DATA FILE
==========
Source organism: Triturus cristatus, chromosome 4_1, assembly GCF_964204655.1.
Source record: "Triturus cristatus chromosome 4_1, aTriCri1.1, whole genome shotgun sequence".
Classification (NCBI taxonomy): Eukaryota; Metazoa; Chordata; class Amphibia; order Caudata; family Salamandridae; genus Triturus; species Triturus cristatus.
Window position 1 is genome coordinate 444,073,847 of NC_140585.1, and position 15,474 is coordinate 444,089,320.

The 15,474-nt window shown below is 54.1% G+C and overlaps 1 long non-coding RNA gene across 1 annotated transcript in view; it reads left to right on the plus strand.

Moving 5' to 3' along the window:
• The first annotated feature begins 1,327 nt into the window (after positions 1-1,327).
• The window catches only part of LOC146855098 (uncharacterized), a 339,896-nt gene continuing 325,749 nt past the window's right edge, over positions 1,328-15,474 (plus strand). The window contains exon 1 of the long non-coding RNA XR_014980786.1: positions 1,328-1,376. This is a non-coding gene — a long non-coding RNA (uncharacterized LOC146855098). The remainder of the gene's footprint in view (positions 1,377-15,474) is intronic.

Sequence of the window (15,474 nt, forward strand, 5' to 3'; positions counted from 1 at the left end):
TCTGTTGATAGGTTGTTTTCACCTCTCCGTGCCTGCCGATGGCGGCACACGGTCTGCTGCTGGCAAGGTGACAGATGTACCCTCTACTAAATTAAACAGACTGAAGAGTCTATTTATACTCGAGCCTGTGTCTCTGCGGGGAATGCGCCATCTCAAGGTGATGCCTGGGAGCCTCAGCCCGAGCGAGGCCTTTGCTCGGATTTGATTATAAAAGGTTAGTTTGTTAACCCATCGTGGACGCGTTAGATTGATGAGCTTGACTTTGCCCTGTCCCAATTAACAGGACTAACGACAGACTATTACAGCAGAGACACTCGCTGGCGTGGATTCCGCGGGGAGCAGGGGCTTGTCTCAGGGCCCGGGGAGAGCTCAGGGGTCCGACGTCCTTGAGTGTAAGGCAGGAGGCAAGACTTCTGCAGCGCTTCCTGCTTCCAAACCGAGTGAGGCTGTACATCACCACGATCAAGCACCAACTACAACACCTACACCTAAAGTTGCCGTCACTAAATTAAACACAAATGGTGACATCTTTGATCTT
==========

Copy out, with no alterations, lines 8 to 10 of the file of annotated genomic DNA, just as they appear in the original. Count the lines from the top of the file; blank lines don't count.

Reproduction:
• The window catches only part of LOC146855098 (uncharacterized), a 339,896-nt gene continuing 325,749 nt past the window's right edge, over positions 1,328-15,474 (plus strand). The window contains exon 1 of the long non-coding RNA XR_014980786.1: positions 1,328-1,376. This is a non-coding gene — a long non-coding RNA (uncharacterized LOC146855098). The remainder of the gene's footprint in view (positions 1,377-15,474) is intronic.

Sequence of the window (15,474 nt, forward strand, 5' to 3'; positions counted from 1 at the left end):
TCTGTTGATAGGTTGTTTTCACCTCTCCGTGCCTGCCGATGGCGGCACACGGTCTGCTGCTGGCAAGGTGACAGATGTACCCTCTACTAAATTAAACAGACTGAAGAGTCTATTTATACTCGAGCCTGTGTCTCTGCGGGGAATGCGCCATCTCAAGGTGATGCCTGGGAGCCTCAGCCCGAGCGAGGCCTTTGCTCGGATTTGATTATAAAAGGTTAGTTTGTTAACCCATCGTGGACGCGTTAGATTGATGAGCTTGACTTTGCCCTGTCCCAATTAACAGGACTAACGACAGACTATTACAGCAGAGACACTCGCTGGCGTGGATTCCGCGGGGAGCAGGGGCTTGTCTCAGGGCCCGGGGAGAGCTCAGGGGTCCGACGTCCTTGAGTGTAAGGCAGGAGGCAAGACTTCTGCAGCGCTTCCTGCTTCCAAACCGAGTGAGGCTGTACATCACCACGATCAAGCACCAACTACAACACCTACACCTAAAGTTGCCGTCACTAAATTAAACACAAATGGTGACATCTTTGATCTT